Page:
Guaranteed to improve your English

(this headline intentionally written all lower case)

I received the following email:

this is mark fish i come back here in the state and i ask of your fund $4.8 and the home land security told me that is still in there office and i need to inform you if you still need in just emaill me your new address now for the urgent delivery
thank mark fish
call me or text (404­448­2­27­3

Although the name is Mark Fish (I’ll capitalize it correctly, thank you), the email address is from an A. Rodriguez, and it ends “.mx,” making it from Mexico. Maybe it was also written by somebody who speaks Spanish as a first language — the person certainly doesn’t speak English as a first language.

I counted 21 errors.

Also, please, nobody call or text that number.

Until next time! Use the right words!


April 25, 2017 Posted by | Uncategorized | , , , , , | Leave a comment

Richard Lederer: Another of My Heroes

In my newspaper days, the Columbia Journalism Review would publish actual headlines that were unintentionally funny. Many were compiled for a book, Correct Me If I’m Wrong: Press Bloopers As Seen in the Newseum. It’s available on A favorite: “Marijuana Issue Sent to Joint Committee.”

Now, I have discovered Richard Lederer, who has written a series of books that cover all sorts of bad writing. In his 1987 book Anguished English: An Anthology of Accidental Assaults Upon Our Language, Lederer lists more headlines that if read one way are correct but if read another way aren’t.

Here are 12 of my favorites (and my attempts at humor to illustrate the incorrect reading):

British Left Waffles on Falkland Islands (but they took the pancakes)

Lung Cancer in Women Mushrooms (men mushrooms, however, not affected)

Eye Drops Off Shelf (must have been a glass eye)

Teacher Strikes Idle Kids (that will teach those kids to be idle!)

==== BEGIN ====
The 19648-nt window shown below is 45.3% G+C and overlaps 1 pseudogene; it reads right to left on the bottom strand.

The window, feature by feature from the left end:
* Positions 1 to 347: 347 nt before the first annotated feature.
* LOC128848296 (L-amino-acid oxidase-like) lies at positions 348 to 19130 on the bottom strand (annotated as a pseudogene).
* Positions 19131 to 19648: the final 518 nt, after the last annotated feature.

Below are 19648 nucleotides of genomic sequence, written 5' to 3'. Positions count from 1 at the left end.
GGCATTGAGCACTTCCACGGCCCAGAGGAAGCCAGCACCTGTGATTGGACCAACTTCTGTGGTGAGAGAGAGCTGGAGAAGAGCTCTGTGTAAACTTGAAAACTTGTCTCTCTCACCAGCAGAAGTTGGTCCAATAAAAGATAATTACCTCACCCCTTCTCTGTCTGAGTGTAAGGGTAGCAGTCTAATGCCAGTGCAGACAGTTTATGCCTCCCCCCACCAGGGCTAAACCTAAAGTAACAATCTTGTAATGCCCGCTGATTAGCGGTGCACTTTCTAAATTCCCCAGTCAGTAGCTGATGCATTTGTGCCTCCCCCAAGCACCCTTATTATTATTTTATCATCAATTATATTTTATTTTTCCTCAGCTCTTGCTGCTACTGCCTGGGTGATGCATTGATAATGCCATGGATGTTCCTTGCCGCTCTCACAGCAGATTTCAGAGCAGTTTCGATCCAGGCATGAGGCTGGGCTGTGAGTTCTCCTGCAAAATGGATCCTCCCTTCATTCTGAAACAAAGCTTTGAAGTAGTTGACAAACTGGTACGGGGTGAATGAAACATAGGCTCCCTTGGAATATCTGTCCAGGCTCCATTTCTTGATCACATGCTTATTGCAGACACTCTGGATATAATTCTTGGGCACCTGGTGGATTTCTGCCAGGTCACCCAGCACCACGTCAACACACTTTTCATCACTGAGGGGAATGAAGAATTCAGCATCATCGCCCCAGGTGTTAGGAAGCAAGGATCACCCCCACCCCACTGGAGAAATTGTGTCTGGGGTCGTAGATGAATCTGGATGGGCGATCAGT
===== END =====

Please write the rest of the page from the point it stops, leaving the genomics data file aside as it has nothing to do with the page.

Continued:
Squad Helps Dog Bite Victim (obviously revenge for “man bites dog”)

Lawyers Give Poor Free Legal Advice (you get what you pay for)

Man Eating Piranha Mistakenly Sold as Pet Fish (proving that you can have a pet human)

Miners Refuse to Work After Death (they spent their entires lives working, after all)

Lawmen from Mexico Barbecue Guests (but no one remembered the KC Masterpiece)

Juvenile Court to Try Shooting Defendant (because rehabilitation didn’t work)

Stolen Painting Found By Tree (and tree demands reward)

Hitler, Nazi Papers Found in Attic (and you thought he died in his bunker)

Until next time! Use the right words!

September 23, 2014 Posted by | Uncategorized | , , , , , , , , , , , , , , , , | Leave a comment

Is There Any Other Kind of “Churro?”

I recently went to my neighborhood Del Taco. After ordering, my eyes scanned the menu and saw “Cinnamon Churros.”

I said to myself, “Is there any other kind?”

So, I looked it up. In this country, the answer is no. All churros are rolled in cinnamon sugar, which range in proportion from 3:1 sugar to cinnamon all the way to 12:1. (They’re also sometimes called a “Spanish doughnut,” although I’ve never heard that term.)

However, around the world is a different story. In the south of Spain, it’s called calientes or calentitos de rueda (literally, “warm wheel,” so called because of the shape) and are made with a thinner dough without then typical ridges. Also, there’s no sugar because it’s considered unsuitable.

In Cuba, churros are often filled with fruit. In Brazil, they’re often filled with chocolate. Chocolate or vanilla is the choice of filling in Argentina, Mexico, Peru and Chile. In Uruguay, it’s melted cheese. And in Colombia and Venezuela, churros are glazed with caramelized condensed milk, which we know as dulce de leche.

So, there are many other kinds of churros. But I don’t believe that anyone is going to Del Taco to find them, so I conclude that cinnamon churros is redundant.

Until next time! Use the right words!

July 18, 2014 Posted by | Uncategorized | , , , , , , , , , , , , , , , , | Leave a comment

When in Rome, Pronounce as the Romans Do

A funny aspect of language is its inability — or downright refusal — to pronounce a country’s name the way the natives of that country pronounce it. I have never understood why we can’t pronounce Spanish-speaking countries such as Argentina (Ar-hen-TI-na), Spain (Es-PAN-ya) and Mexico (MEH-hee-co). It isn’t like English doesn’t have all of those sounds. I find it rather arrogant.

Here are 10 other countries whose residents don’t pronounce the names like in English:

Denmark Danmark

Germany Deutschland (pronounced DOYCH-Land)

Greece — Hellas

India Bharat (the H is silent)

IsraelYisrael ( pronounced YIS-rah-el)

Japan Nippon

The NetherlandsNederland

NorwayNorge (pronounced NOR-ye)


SwedenSverige (pronounced SVER-ye)

Until next time! Use the right words!

January 24, 2012 Posted by | Uncategorized | , , , , , , , , , , , , , , , | 3 Comments